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Choledochoduodenostomy Versus Hepaticogastrostomy in Endoscopic Ultrasound-guided Drainage for Malignant Biliary Obstruction: A Meta-analysis and Systematic Review

Mao, Kejie MD; Hu, Binbin MD; Sun, Feng MD; Wan, Kaiming MD

Author Information
Surgical Laparoscopy, Endoscopy & Percutaneous Techniques: February 2022 - Volume 32 - Issue 1 - p 124-132
doi: 10.1097/SLE.0000000000000992
  • Open

Abstract

Endoscopic retrograde cholangiopancreatography (ERCP) with transpapillary stent placement is the standard procedure for unresectable malignant biliary obstruction (MBO).1–3 Although ERCP drainage has a high success rate, it has a failure rate of 3% to 12% and could cause several complications.4–6 Endoscopic ultrasonography (EUS), which was first proposed in 2001, has become an alternative treatment method for MBO.7 Many trials have been conducted to test the safety and efficacy of endoscopic ultrasound-guided biliary drainage (EUS-BD) for MBO.8–10 With the development of EUS-BD, several techniques have been developed in studies, including EUS-guided choledochoduodenostomy (EUS-CDS), EUS-guided hepaticogastrostomy (EUS-HGS), EUS-guided rendezvous, and EUS-guided antegrade transpapillary drainage.11–14 Among these, ESU-CDS and EUS-HGS were the 2 main transluminal methods used in EUS-BD.15–19 For EUS-CDS, a stent is placed between the common bile duct and duodenum, whereas in EUS-HGS, a stent is inserted from the left hepatic duct into the stomach. Studies have demonstrated variable success rates and adverse events for EUS-CDS and EUS-HGS.20–22 In recent years, many high-quality studies have been published.4,23,24 However, the safety and efficacy of the 2 methods remain controversial and there is still a lack of consensus on which is better.25 Therefore, we included the latest studies and conducted an up-to-date systematic review and meta-analysis to explore and compare the safety and efficacy between EUS-CDS and EUS-HGS.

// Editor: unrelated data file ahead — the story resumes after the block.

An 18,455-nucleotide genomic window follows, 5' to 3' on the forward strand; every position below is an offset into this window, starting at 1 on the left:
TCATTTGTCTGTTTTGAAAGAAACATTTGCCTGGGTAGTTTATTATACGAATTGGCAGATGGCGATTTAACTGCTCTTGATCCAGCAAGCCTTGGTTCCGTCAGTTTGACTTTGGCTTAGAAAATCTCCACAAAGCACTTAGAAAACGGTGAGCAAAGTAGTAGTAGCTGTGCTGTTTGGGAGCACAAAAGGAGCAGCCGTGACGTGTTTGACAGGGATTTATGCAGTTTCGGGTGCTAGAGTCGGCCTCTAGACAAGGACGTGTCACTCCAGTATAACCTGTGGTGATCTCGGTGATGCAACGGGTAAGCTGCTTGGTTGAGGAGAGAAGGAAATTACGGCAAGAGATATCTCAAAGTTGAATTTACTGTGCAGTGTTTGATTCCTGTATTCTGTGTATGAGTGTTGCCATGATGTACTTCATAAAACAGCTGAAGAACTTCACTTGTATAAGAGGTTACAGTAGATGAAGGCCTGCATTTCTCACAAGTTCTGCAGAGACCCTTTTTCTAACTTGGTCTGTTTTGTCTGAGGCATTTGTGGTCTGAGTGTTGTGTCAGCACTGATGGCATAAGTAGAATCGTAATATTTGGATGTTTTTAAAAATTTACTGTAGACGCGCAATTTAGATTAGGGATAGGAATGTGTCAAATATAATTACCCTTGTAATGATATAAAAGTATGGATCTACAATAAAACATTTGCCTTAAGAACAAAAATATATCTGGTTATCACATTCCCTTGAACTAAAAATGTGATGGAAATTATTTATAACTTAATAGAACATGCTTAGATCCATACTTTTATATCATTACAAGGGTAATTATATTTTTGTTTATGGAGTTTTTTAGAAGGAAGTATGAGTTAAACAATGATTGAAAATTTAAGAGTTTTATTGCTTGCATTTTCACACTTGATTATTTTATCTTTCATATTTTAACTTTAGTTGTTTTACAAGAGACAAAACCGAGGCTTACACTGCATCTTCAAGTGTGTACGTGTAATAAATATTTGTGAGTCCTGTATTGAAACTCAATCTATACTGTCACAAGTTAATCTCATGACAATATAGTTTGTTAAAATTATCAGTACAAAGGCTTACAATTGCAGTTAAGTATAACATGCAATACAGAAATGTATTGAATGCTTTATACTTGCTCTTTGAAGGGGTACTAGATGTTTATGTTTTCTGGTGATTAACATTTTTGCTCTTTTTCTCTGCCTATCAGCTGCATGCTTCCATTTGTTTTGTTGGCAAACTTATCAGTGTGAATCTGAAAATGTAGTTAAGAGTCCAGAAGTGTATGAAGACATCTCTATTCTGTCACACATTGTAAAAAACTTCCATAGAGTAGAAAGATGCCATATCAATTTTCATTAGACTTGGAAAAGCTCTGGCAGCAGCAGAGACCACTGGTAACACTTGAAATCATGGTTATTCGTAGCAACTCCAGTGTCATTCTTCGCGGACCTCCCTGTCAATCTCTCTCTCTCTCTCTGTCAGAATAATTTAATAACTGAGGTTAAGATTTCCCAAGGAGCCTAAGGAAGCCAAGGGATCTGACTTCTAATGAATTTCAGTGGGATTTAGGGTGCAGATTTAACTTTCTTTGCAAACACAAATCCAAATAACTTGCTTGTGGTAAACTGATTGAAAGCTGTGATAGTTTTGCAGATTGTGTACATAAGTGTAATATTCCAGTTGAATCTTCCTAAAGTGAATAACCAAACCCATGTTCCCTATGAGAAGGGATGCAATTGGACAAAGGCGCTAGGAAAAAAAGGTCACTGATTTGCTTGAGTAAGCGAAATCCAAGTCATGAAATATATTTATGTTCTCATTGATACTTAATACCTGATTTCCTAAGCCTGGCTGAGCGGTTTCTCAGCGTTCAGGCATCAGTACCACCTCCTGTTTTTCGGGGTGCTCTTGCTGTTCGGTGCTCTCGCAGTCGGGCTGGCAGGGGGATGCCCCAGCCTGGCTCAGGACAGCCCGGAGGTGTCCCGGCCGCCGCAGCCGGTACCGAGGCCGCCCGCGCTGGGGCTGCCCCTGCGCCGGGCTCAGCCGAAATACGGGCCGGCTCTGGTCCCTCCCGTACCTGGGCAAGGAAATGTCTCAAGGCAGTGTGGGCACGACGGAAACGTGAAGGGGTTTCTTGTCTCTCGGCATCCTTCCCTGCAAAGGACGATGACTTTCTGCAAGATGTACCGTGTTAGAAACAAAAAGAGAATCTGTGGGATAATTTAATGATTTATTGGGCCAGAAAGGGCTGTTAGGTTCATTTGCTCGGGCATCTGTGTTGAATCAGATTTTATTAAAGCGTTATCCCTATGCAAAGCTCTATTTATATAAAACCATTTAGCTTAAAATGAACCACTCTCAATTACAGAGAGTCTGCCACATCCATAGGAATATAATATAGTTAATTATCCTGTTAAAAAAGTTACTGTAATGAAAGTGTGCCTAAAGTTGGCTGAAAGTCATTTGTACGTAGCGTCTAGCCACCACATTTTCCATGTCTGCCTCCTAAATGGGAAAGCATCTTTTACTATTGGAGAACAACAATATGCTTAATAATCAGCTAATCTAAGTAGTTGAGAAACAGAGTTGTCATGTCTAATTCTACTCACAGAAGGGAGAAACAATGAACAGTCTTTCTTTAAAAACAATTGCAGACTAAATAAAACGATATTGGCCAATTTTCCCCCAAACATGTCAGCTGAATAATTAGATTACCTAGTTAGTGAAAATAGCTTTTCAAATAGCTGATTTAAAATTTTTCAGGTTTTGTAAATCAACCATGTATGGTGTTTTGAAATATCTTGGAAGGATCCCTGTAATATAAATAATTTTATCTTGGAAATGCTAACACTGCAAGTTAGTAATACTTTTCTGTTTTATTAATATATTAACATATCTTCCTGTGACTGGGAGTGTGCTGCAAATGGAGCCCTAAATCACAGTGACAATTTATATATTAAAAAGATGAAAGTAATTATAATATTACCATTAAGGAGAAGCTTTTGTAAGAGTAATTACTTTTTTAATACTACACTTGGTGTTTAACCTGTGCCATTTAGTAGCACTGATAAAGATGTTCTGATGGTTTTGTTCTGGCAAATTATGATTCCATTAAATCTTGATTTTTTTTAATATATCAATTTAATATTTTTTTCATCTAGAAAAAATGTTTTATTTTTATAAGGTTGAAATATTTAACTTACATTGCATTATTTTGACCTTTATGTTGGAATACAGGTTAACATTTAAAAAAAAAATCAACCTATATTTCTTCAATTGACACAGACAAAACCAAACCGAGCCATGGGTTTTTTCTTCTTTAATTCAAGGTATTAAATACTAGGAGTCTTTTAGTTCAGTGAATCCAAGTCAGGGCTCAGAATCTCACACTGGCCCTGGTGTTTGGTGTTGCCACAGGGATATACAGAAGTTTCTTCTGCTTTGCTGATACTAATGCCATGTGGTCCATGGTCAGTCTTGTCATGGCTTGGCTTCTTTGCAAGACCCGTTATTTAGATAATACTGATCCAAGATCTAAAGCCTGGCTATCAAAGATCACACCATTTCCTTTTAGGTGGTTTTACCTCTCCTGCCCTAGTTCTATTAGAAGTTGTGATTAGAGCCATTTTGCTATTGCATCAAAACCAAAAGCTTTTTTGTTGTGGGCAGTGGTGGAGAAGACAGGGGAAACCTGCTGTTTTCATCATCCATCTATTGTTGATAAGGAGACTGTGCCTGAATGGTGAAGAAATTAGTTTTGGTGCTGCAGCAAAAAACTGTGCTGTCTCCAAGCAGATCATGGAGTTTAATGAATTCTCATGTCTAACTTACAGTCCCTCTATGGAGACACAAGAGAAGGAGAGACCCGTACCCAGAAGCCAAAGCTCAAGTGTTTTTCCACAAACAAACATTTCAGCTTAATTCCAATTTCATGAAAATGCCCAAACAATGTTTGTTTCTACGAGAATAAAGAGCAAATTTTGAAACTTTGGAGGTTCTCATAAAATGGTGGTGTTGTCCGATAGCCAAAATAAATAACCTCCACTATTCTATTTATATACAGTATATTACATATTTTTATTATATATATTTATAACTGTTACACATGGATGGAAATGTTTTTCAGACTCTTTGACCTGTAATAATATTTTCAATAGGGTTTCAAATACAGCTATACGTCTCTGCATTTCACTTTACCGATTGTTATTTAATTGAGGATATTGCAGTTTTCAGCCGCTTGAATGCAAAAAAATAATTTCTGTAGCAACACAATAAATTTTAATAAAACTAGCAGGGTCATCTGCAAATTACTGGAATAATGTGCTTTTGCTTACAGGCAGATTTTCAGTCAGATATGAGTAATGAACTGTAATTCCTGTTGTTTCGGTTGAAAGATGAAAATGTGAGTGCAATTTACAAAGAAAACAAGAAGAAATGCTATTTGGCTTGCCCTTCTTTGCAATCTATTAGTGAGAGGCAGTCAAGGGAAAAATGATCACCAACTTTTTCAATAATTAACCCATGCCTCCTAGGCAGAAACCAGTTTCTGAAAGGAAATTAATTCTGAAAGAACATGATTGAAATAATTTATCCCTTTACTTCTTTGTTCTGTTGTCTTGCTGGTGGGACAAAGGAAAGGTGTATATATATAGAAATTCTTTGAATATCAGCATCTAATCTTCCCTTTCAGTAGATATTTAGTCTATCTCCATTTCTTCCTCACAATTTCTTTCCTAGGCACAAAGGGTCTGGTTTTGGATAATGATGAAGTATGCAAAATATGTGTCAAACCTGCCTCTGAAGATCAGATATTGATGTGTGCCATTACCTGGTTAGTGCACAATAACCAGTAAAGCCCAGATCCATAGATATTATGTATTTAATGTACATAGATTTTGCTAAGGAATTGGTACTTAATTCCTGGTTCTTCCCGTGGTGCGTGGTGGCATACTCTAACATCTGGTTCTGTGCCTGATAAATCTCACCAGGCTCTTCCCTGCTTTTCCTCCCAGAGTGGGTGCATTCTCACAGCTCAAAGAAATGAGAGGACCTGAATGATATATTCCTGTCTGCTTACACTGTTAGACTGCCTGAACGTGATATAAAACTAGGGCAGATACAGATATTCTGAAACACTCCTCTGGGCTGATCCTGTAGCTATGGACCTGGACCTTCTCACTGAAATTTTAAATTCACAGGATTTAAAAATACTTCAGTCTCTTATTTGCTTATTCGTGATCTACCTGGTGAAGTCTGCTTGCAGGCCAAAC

METHODS

This systematic review and meta-analysis was conducted in accordance with the Preferred Reporting Items for Systematic Reviews and Meta-Analyses26 and Meta-Analysis of Observational Studies in Epidemiology guidelines.27 This meta-analysis was registered in the International Prospective Register of Systematic Reviews (PROSPERO) under the number CRD42021231825. Institutional Review Board approval does not apply to this study.

Search Strategy

A literature search was performed using PubMed, Embase, Web of Science, Cochrane Central Register of Controlled Trials, and ClinicalTrials.gov until December 1, 2020. Specific research equations were developed for each database using the following keywords and/or MeSH terms: “EUS-BD,” “EUS-biliary drainage,” “choledochoduodenostomy,” and “hepaticogastrostomy.” The search was restricted to human patients and English-language full-text articles. Furthermore, we manually reviewed the references of the articles identified after the initial search.

Inclusion and Exclusion Criteria

Randomized, nonrandomized, and retrospective studies were eligible. In the absence of randomized studies, nonrandomized and retrospective studies were evaluated if they met our inclusion criteria. The exclusion criteria were as follows: (1) review articles, case reports, abstracts, single-arm reports, editorials, and letters to the editor; (2) repeat publication by the same author or agency; and (3) insufficient data on outcome measures.